Ah, the classic "nothing to see here, keep moving on" argument. The lack of admission of a bad idea is itself a problem. What happens in a few years when Python 4 renders all Python 3 code incompatible?
Ah, the classic "they did it once so they'll definitely do it every single time from now on" argument.
Nick Coghlan, one of the Python core developers, said "Python 4.0 will merely be "the release that comes after Python 3.9"" , so I think your concerns are ill-based.
The people who are not "sore in the slightest" probably don't have to deal with large Python 2 codebases that rely on libraries that have no plan to move to Python 3. They are typically people who are writing code from scratch.
Rendering a huge codebase obsolete in order to upgrade print statements, import statements, and internationalization (i.e., unicode) was not a fair trade for many existing projects.
My stuff was not overly concerned with encodings, that part was luck. I moved to the logging module early, avoiding print problems, that was smart. Other changes were trivial mechanical fixes, that was easy.
For the unlucky, obtuse, or resource challenged, you've had an extra ten years of support. That's sufficient IMHO. It is time to suck it up and port, or retire the app. Constant bitching just gets old.
Meanwhile, I'm using a great language that will be relevant for years.
Why would they say that? They know breaking compatibility was a huge blunder, but they ignore the folks that it affected. Python 3 promoters are typically folks that don't have to deal with mess it created. If the Python foundation actually admitted to their mistake, it would engender far more confidence and credibility than pretending it does not exist.
> the mess they made with Python 3
What mess, exactly?
> what was an originally bad idea.
What makes Python 3 a "bad idea"?
Breaking compatibility with a huge code-base for incremental features.
People have had plenty of time to work on porting their code from 2.x to 3.x. Honestly, I think it's remarkable the devs kept maintaining 2.x as long as they did. I mean, look at Swift, where they had breaking changes year after year, and yet their user base has fairly exploded since the language's release not so long ago.
Just... get on with it, you know? Move to Python 3.x and be done with it. There's no particularly good reason to stick to 2.x forever.
I'm not particularly excited about a lot of other new features though.
I don't see a real reason for type annotations from my perspective (if I wanted typed I'd use a typed language, if I wanted types indicated I'd indicate in the doc strings).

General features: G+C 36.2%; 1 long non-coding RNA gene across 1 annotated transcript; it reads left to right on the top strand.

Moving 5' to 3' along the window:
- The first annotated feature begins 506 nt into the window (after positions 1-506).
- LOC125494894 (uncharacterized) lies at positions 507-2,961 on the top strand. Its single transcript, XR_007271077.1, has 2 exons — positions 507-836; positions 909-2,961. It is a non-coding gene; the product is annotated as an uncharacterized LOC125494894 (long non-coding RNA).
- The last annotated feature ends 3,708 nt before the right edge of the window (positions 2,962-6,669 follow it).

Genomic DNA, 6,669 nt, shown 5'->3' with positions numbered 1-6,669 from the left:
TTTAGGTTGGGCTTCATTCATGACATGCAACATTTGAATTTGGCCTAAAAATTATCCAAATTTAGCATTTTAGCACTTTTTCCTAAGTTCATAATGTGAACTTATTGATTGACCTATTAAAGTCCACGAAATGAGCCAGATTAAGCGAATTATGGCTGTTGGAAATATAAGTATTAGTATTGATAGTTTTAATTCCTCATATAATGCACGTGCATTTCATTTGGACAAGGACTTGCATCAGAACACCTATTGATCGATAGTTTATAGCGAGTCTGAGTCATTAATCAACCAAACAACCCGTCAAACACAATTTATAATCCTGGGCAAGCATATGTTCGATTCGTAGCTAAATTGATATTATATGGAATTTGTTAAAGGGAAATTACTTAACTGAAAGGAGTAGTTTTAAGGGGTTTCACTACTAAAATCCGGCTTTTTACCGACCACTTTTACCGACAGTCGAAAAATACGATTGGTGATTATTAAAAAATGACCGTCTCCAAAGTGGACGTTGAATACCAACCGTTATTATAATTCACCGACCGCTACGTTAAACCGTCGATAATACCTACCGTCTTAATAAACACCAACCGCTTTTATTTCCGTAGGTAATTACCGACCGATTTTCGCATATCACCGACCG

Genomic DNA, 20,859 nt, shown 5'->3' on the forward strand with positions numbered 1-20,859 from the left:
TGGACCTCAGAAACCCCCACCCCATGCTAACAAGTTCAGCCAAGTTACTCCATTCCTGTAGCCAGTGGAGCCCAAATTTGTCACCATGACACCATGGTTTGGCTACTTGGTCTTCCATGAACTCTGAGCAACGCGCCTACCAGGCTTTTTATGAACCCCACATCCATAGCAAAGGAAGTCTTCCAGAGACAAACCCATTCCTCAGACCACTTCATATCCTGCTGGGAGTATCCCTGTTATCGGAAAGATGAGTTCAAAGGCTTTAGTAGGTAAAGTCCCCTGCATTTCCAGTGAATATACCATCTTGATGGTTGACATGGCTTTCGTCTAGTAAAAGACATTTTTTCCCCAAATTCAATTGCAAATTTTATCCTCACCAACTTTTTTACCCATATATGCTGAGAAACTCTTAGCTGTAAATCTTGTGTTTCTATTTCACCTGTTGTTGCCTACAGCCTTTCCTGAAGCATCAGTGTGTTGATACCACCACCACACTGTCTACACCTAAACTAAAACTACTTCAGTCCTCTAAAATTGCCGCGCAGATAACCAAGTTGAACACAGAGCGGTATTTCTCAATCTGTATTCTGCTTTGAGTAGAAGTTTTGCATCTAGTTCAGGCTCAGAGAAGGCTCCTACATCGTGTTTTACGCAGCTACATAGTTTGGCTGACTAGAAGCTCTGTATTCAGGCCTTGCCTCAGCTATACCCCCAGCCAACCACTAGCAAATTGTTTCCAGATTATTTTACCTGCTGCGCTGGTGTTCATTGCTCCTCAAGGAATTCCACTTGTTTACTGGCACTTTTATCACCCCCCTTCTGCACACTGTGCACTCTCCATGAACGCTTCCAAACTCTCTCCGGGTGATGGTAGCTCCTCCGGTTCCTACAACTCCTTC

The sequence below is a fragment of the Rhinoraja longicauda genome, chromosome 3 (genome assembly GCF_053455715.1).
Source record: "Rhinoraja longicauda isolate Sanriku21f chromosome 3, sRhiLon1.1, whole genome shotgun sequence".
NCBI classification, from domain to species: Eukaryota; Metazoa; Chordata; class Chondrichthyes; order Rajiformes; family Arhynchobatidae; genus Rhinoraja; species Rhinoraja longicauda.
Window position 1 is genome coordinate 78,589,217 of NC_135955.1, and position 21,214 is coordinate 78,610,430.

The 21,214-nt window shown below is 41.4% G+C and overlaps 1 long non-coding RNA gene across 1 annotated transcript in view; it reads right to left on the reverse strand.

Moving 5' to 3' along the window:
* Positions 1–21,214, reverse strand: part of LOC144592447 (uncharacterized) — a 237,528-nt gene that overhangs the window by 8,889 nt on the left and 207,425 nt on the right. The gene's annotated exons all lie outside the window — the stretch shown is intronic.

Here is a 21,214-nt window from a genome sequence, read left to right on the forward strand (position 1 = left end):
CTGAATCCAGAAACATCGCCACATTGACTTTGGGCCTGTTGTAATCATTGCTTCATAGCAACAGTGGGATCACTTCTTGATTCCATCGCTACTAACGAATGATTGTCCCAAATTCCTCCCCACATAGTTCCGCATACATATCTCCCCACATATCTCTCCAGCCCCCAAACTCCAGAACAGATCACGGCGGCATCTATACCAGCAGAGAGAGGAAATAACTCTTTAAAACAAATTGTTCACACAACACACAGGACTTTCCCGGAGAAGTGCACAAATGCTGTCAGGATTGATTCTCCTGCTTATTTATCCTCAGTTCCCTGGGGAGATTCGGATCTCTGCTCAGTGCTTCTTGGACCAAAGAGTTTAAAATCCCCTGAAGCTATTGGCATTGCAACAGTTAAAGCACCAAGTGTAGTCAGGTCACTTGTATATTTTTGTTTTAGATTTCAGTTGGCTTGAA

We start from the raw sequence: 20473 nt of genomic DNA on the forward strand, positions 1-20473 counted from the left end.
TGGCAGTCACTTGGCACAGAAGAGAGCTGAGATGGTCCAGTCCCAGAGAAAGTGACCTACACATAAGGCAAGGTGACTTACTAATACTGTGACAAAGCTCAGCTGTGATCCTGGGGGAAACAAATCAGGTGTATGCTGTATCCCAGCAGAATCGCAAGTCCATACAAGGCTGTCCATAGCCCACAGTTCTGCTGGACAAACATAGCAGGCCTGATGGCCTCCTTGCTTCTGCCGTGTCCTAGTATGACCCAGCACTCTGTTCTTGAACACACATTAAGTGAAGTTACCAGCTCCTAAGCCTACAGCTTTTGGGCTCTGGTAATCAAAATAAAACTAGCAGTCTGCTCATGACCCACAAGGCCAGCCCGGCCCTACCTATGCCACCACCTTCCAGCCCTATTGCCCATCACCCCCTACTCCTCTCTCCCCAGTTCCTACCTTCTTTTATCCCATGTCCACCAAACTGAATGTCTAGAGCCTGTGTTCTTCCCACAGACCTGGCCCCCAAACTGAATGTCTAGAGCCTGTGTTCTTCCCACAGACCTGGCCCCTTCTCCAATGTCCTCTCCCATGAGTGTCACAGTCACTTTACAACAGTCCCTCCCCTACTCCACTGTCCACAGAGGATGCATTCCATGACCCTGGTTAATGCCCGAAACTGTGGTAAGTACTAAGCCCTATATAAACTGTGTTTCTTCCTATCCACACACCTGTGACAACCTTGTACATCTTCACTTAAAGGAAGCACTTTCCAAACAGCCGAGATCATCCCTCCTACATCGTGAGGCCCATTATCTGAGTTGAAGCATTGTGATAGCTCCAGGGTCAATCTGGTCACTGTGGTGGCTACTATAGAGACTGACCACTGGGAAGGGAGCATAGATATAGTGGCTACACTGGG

Also f-strings which I haven't used it. They probably are better, but I'm barely getting used to `format` as opposed to `%s` (which admittedly `%s` does suck as I've said many time while counting items on the screen with a pencil).
I definitely get this perspective, but I actually use type annotations a lot. I do the vast majority of my Python development in PyCharm, and using type annotations greatly facilitates auto-complete features. It also helps me do some very simple debugging while writing, as the IDE will tell me "Hey! I don't think these types match up!", which is often enough to save me the headache of debugging.
Realistically, I just want Python but with a static type system. Which is why I'm implementing that as my own project haha.
> Also f-strings which I haven't used it.
Oh, dude, you gotta get on board with f-strings. They're soooo much simpler than the alternatives. Just skip learning `.format` and go straight to f-strings. I moved to f-strings when they first became available a few years ago and haven't looked back since.
Dataclasses are also great, IMO. I prefer algebraic data types in functional languages like Haskell or OCaml, but I think Python's dataclasses are a "good enough" solution for me to use in the meantime. I often define very simple data types and hate the default `__repr__` implementations and writing naive `__init__` functions. Dataclasses make all this much faster and, I think, more readable.
The unicode improvements in Python 3 are definitely a step in the right direction. But there were certainly good ways of improving unicode issues without breaking compatibility. Things like print are a joke, no one should care about its semantics.
> Just... get on with it, you know? Move to Python 3.x and be done with it.
Pretty easy to say. But try convincing product managers to take 5 devs off their current projects for 6 months to port a working production app to a newer programming language, with little concrete evidence that it will have a meaningful impact on the project (other than introducing bugs).
If you're interested it's worth a watch: https://www.youtube.com/watch?v=Oiw23yfqQy8
He was wrong. It is far harder than he anticipated, and it did not "need" to happen to grow the language.